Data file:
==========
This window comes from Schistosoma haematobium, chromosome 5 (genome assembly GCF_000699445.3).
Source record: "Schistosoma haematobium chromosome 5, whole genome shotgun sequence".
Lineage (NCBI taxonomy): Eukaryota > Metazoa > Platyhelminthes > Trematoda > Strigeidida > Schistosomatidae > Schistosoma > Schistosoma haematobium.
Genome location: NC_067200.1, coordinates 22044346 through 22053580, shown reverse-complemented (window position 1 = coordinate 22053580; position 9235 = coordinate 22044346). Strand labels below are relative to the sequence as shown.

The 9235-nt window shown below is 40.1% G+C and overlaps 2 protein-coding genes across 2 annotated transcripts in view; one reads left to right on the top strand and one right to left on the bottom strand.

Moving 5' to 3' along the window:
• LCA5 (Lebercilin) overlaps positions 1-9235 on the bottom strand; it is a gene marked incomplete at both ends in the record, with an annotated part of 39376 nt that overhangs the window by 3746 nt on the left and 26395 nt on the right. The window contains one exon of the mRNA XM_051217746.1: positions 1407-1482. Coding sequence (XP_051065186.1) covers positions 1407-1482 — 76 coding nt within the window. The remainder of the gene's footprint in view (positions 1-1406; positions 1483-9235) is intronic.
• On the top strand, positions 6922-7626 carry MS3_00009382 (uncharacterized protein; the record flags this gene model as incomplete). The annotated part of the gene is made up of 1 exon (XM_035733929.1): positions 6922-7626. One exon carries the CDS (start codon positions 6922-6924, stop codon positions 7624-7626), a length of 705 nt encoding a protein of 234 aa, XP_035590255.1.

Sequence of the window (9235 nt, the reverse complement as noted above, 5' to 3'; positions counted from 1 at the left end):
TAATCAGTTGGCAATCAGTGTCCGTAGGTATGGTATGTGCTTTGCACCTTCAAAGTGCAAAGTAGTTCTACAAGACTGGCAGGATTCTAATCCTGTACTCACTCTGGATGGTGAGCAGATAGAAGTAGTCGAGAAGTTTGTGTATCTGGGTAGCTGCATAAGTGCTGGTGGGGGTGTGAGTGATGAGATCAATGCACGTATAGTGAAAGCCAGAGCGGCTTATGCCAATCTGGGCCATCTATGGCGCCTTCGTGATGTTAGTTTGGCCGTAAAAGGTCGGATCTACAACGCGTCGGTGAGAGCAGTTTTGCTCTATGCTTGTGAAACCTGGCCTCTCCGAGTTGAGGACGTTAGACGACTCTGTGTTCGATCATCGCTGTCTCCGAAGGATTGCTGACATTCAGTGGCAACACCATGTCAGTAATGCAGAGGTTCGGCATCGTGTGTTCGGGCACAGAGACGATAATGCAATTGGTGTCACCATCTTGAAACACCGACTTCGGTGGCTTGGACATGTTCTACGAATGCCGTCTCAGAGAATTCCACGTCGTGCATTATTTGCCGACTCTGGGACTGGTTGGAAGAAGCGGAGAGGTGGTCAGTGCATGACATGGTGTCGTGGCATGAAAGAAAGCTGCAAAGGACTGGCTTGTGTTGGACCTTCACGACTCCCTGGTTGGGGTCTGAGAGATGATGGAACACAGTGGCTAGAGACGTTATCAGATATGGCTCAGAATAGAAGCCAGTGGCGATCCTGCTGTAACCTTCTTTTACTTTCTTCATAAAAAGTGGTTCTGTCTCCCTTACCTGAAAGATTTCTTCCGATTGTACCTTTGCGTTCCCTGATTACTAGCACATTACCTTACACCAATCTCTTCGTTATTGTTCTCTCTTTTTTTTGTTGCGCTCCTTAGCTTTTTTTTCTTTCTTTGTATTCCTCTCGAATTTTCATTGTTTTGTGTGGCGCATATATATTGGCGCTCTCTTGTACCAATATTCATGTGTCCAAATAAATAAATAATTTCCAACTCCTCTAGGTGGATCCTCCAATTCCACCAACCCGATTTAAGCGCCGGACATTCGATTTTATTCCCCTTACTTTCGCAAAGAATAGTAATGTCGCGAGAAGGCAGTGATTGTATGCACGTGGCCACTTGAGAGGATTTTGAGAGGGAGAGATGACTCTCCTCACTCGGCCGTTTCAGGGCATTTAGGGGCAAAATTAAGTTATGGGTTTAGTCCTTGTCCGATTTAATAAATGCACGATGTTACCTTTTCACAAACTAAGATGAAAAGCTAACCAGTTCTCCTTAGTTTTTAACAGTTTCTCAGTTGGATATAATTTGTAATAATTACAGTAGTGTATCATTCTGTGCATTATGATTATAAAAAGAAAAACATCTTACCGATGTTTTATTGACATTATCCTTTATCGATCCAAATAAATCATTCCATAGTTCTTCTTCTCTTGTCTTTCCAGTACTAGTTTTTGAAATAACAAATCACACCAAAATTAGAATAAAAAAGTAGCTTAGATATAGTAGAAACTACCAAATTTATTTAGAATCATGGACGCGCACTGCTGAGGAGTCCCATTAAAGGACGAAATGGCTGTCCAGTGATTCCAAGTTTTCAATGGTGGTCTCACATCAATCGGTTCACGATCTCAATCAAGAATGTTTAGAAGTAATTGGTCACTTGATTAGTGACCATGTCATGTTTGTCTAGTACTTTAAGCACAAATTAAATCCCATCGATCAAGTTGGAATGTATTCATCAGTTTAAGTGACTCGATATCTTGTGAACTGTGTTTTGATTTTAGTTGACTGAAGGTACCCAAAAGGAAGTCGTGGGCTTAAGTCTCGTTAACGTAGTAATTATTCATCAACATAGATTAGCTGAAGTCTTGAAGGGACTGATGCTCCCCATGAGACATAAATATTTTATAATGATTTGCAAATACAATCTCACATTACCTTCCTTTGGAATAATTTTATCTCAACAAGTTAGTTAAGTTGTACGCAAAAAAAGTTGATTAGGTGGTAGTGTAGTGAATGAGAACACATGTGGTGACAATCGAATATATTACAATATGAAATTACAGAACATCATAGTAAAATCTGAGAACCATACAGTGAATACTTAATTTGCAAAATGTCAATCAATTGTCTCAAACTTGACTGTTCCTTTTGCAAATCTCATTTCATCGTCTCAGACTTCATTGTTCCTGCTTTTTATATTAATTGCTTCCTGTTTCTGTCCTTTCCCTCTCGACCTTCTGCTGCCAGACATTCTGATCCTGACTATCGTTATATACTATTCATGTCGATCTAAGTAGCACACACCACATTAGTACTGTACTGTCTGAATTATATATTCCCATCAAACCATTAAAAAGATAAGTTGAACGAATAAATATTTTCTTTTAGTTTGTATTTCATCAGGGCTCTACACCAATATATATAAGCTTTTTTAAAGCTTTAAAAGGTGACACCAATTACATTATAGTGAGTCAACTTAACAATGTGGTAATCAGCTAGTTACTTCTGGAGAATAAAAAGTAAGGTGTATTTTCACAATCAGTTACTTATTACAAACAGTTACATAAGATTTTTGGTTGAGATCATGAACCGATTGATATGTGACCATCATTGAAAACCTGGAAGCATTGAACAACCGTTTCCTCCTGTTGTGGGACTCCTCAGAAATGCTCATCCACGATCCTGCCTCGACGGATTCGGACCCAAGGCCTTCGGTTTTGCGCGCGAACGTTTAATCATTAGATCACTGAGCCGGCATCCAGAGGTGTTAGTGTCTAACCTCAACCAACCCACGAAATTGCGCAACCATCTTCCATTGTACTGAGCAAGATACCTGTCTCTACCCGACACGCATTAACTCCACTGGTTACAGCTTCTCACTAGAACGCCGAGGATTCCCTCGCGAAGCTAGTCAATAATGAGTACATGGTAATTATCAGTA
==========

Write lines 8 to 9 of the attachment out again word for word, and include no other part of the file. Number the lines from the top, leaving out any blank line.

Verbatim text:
• On the top strand, positions 6922-7626 carry MS3_00009382 (uncharacterized protein; the record flags this gene model as incomplete). The annotated part of the gene is made up of 1 exon (XM_035733929.1): positions 6922-7626. One exon carries the CDS (start codon positions 6922-6924, stop codon positions 7624-7626), a length of 705 nt encoding a protein of 234 aa, XP_035590255.1.

Sequence of the window (9235 nt, the reverse complement as noted above, 5' to 3'; positions counted from 1 at the left end):